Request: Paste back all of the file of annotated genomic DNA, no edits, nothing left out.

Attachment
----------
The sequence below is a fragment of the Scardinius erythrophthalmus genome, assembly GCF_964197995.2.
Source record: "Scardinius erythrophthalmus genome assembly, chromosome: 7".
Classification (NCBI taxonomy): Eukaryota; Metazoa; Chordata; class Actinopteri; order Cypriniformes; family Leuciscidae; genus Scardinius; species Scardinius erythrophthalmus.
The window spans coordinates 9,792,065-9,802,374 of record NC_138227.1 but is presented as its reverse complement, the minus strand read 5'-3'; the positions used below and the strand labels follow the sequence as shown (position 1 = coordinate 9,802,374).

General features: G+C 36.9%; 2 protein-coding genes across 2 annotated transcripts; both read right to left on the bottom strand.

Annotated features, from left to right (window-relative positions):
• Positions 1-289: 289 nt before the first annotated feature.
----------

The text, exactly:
The sequence below is a fragment of the Scardinius erythrophthalmus genome, assembly GCF_964197995.2.
Source record: "Scardinius erythrophthalmus genome assembly, chromosome: 7".
Classification (NCBI taxonomy): Eukaryota; Metazoa; Chordata; class Actinopteri; order Cypriniformes; family Leuciscidae; genus Scardinius; species Scardinius erythrophthalmus.
The window spans coordinates 9,792,065-9,802,374 of record NC_138227.1 but is presented as its reverse complement, the minus strand read 5'-3'; the positions used below and the strand labels follow the sequence as shown (position 1 = coordinate 9,802,374).

General features: G+C 36.9%; 2 protein-coding genes across 2 annotated transcripts; both read right to left on the bottom strand.

Annotated features, from left to right (window-relative positions):
• Positions 1-289: 289 nt before the first annotated feature.